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7 factors to consider when looking for a rental property

Before starting your search for a rental property, it is essential to identify what you are looking for in your new home in terms of location, features and pricing, along with the areas you are prepared to compromise on. Knowing what matters most to you helps ensure you are putting your best foot forward from the outset.

To make your search as effective and efficient as possible, we’ve outlined our top 7 factors to consider when looking for a rental property.

1. Establish your preferred location

Create a clear map of ‘preferred’ and ‘potential’ suburbs to establish your search area. Location equals lifestyle, so look at factors such as transport, access to schools, facilities, amenities, and demographics. You can live in an extraordinary house, but the area may not match your lifestyle or needs.

For help choosing one suburb over another, search and read Sitchu’s suburb guides. Sitchu is a great online tool that can help you match your brief with a neighbourhood. Once you have found a property you like, do a drive-by to make sure you are happy with the area before booking an inspection.

2. Draw up a list of requirements

List your requirements such as type of dwelling, number of bedrooms and bathrooms, access to a garden or balcony, parking spaces, availability of heating and cooling etc. When inspecting a property pay particular attention to the size of the rooms - take a tape measure with you to determine if your furniture will fit.

Bear in mind that older properties tend to have low ceilings, defined spaces (as opposed to open-plan layouts), narrow garages, and tilt garage doors that can take up more space. Keep an eye out for security features on windows and doors and in common areas.

3. Know your areas of compromise

While knowing your requirements is incredibly important, it is also essential to keep an open mind. Depending on market conditions and availability of stock, you may find that your list of requirements is simply not achievable.

Look at your wish list and work out which elements you can categorise as must-haves as opposed to nice-to-haves. This could include location, the number of bedrooms and bathrooms, parking, yard size or a home’s Feng Shui. It’s also worth keeping the bigger picture in mind – aspects like a property’s location and the lifestyle it provides, for example, may prove more beneficial overall than kerb appeal or a bathtub!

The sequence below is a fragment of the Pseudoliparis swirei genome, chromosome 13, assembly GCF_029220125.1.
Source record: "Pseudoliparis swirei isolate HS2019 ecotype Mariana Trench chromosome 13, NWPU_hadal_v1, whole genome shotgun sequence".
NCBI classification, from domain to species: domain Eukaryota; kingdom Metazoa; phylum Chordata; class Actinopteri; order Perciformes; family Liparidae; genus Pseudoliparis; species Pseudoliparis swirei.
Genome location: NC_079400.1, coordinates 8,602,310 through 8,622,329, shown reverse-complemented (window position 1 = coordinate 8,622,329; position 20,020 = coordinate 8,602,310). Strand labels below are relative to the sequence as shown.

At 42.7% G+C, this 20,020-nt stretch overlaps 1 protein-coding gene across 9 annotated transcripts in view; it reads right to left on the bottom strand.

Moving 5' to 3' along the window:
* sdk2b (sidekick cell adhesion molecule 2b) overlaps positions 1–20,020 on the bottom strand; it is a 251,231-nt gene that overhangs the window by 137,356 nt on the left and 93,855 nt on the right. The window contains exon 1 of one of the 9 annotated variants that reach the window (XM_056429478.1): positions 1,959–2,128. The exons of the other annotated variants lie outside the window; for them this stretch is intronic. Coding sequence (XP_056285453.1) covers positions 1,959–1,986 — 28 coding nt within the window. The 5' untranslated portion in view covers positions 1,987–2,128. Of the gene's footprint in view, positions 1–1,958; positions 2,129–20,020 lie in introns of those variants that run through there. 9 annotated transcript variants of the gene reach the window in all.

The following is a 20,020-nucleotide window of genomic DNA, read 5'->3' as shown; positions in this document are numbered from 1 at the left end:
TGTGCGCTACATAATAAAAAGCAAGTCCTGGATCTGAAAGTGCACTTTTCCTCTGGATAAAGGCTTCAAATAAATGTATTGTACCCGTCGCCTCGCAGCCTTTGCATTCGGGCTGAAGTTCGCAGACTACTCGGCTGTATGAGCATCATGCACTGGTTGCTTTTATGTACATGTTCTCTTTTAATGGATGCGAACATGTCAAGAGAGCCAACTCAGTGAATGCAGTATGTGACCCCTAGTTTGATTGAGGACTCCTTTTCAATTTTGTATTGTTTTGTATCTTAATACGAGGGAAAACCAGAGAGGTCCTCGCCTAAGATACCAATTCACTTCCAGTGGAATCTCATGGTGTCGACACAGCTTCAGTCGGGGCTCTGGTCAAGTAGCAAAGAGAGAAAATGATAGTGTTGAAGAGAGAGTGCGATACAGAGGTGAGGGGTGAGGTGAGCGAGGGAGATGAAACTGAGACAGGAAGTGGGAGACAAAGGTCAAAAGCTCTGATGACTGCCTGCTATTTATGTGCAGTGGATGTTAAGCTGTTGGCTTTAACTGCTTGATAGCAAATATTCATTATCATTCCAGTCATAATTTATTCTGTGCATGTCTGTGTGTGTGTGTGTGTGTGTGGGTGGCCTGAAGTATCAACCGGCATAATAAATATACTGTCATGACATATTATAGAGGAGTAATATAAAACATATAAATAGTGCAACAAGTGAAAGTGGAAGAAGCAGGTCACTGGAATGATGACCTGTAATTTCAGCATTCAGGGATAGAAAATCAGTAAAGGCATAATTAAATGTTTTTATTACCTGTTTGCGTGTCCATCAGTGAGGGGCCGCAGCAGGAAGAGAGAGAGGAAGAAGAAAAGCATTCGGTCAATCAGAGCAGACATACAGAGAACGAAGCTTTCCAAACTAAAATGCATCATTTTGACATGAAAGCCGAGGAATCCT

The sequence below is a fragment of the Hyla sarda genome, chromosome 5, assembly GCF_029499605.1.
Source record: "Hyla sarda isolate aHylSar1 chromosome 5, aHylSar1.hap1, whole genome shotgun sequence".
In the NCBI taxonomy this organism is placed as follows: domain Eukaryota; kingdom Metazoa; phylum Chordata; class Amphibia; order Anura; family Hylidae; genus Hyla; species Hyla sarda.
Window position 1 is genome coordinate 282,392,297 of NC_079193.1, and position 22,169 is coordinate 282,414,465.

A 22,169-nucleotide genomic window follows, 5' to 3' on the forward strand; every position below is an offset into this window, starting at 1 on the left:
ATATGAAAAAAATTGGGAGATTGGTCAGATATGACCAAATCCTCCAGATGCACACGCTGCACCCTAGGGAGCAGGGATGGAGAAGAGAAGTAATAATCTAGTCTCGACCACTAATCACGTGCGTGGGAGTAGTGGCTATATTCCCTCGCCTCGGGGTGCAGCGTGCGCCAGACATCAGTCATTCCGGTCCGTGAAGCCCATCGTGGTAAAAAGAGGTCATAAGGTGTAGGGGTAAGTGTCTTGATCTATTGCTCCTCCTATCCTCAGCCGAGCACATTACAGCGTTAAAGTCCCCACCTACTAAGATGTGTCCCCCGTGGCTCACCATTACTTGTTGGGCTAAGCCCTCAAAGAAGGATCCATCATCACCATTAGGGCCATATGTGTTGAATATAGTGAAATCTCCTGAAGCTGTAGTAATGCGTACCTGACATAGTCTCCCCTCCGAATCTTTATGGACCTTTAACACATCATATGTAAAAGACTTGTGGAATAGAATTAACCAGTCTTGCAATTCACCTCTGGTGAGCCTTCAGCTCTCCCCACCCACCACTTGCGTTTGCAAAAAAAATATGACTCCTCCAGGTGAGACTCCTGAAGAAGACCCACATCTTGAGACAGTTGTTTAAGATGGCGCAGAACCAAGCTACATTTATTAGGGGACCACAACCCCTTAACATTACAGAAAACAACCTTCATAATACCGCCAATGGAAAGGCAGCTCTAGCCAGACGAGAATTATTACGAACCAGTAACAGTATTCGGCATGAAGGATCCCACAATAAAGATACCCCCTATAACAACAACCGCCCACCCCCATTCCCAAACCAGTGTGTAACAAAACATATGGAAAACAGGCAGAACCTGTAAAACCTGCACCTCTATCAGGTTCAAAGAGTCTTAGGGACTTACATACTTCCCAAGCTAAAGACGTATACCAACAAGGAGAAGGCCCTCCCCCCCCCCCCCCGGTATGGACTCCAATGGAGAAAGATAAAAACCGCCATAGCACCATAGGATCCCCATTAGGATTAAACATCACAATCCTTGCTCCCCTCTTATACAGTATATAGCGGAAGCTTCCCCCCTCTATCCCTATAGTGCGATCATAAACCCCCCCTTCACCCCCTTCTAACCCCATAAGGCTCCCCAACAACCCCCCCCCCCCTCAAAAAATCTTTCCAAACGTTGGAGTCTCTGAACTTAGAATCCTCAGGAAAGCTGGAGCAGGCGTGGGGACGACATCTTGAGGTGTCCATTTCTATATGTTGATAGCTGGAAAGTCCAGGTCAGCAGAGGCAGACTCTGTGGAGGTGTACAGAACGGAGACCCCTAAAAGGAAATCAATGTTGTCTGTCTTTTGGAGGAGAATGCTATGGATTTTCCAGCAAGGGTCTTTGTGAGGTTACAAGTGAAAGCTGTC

4. Work out what you can afford

Establish what you can afford and what you would ideally like to spend. Don’t forget to factor in some of the more hidden costs of living in the property – such as transport to and from work or heating or cooling costs - when looking at potential homes too.

Do the maths to make sure your income will allow you to comfortably pay the rent while at the same time being able to enjoy the lifestyle you want. You don’t want to max out your budget then end up not being able to afford a holiday or end up in financial distress in the event of unforeseen circumstances.

5. Attend inspections in person

Attend open for inspections in person — viewing a property ensures there are no surprises and allows you to ask the agent any questions you may have. Inspect the entire building and its facilities, including common areas like the car park, recreational facilities, lifts, etc.

Make sure you are on time for viewings — this will put you in good favour with leasing agents and property managers, who often have multiple viewings in a day and must stick to a tight schedule.

6. Check the property is professionally managed

Look for a rental property managed by a real estate agency or reputable rental management company, who employ professional property managers to act as conduits between tenants and landlords.

As experts in their field, property managers are responsible for handling inspections, leases, rent payments, legalities, and day-to-day requests. This helps ensure a mutually positive experience for renters and owners alike.

Before signing up to a lease do your due diligence by researching the property management company online and checking their reviews (if they have them) to see how they do business and what clients say about their experiences.

7. Make sure you are correctly informed

Check the rules in your state as to the type of information you must be made aware of before entering into a rental agreement. Depending on a property’s location, the landlord or agent may be obliged to tell you if the property:

  • Is going to be sold or repossessed
  • Has been the scene of a serious violent crime
  • Has been affected by flooding or bushfire
  • Is listed on the loose-fill asbestos insulation register

For help and advice on finding a rental property visit our renting page or speak to your local Hockingstuart agent today. Search our wide range of high quality apartments and homes currently for lease.

Read more blog articles on renting.